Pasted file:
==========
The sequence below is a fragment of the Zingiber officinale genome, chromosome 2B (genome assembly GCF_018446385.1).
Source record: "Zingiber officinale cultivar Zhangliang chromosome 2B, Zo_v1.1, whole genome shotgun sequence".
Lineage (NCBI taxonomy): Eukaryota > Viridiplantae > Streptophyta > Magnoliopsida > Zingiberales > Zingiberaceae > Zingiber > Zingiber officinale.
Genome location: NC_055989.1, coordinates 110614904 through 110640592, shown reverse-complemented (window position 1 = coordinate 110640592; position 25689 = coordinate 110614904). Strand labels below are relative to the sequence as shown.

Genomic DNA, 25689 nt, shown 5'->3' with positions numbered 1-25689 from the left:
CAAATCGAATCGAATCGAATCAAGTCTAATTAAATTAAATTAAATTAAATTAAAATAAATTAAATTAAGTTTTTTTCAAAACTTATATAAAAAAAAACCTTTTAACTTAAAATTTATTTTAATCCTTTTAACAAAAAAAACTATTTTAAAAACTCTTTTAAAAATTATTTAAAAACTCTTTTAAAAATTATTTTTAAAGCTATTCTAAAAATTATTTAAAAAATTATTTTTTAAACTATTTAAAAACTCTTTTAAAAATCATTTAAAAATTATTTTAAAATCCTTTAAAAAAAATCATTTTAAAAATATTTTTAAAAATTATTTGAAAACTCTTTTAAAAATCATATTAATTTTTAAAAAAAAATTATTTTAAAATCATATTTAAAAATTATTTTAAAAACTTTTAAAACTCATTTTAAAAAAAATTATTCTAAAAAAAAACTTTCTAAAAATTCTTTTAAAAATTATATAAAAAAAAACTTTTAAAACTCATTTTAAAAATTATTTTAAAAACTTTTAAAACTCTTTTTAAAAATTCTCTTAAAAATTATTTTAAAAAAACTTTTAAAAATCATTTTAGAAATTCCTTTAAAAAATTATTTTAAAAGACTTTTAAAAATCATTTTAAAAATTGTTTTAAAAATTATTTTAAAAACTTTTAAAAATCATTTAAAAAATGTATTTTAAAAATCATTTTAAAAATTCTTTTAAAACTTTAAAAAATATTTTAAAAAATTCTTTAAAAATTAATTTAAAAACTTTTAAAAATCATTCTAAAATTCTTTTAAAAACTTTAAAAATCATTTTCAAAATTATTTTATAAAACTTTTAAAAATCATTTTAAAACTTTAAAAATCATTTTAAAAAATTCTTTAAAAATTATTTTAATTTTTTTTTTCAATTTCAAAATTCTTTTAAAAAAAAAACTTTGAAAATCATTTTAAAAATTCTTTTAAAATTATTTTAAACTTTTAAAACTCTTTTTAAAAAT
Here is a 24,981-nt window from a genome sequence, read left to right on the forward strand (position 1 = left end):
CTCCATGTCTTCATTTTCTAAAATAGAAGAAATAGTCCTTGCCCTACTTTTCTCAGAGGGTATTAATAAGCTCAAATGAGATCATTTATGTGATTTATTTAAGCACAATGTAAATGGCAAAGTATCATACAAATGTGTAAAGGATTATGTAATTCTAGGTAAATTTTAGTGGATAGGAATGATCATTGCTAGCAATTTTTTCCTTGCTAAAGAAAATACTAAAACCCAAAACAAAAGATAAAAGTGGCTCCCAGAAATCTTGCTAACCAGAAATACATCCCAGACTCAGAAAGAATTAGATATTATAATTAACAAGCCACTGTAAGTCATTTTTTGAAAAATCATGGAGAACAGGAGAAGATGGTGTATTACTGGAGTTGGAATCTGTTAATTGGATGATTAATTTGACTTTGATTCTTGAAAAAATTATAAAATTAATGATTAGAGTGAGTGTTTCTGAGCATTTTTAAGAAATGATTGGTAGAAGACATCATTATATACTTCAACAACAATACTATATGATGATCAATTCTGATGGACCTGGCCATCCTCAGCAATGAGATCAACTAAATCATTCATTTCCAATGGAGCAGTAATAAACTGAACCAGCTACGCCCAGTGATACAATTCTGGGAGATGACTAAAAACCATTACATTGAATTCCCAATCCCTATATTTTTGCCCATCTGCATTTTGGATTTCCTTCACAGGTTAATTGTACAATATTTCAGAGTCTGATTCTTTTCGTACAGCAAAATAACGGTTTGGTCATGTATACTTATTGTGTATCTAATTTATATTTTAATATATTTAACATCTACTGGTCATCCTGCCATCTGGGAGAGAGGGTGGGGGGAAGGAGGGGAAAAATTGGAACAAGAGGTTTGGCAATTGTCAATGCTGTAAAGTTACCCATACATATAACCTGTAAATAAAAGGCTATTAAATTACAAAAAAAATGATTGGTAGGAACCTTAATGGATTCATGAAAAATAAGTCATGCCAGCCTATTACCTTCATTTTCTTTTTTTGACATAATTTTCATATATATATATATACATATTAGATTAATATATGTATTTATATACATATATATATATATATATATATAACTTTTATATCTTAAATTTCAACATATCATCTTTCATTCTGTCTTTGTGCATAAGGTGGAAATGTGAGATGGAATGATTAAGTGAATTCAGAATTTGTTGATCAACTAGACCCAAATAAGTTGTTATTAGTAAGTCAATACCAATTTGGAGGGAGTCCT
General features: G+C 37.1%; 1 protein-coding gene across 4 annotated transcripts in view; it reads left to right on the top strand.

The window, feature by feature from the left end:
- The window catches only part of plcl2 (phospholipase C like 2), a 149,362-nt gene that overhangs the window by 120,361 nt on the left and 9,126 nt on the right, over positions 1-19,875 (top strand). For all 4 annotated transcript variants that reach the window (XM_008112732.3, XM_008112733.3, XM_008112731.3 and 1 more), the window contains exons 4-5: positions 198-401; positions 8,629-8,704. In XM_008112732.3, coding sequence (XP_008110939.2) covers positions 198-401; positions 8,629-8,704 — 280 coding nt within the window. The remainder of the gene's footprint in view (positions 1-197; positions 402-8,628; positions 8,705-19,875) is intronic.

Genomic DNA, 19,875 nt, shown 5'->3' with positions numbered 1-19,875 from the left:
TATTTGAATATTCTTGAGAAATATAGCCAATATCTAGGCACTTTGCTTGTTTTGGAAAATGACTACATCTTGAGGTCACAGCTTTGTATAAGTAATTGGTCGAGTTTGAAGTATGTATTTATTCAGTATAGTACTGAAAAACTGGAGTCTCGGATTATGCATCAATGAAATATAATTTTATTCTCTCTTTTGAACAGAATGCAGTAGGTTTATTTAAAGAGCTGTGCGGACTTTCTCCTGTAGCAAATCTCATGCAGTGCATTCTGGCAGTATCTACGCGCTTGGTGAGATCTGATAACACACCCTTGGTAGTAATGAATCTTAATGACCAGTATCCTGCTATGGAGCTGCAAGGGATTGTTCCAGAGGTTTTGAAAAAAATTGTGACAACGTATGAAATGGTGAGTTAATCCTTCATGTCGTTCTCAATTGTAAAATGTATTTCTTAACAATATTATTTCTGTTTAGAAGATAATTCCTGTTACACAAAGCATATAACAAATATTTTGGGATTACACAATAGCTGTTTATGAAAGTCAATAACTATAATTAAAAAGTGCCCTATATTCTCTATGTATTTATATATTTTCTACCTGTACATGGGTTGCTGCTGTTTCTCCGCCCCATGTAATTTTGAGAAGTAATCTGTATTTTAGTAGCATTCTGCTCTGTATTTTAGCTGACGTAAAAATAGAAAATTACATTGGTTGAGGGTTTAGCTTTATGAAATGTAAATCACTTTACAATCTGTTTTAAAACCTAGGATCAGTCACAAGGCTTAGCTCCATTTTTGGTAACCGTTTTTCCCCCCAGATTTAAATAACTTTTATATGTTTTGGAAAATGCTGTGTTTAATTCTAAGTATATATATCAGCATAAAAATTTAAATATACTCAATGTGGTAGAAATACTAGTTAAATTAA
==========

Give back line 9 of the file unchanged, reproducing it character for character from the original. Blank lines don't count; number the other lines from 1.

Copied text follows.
General features: G+C 37.1%; 1 protein-coding gene across 4 annotated transcripts in view; it reads left to right on the top strand.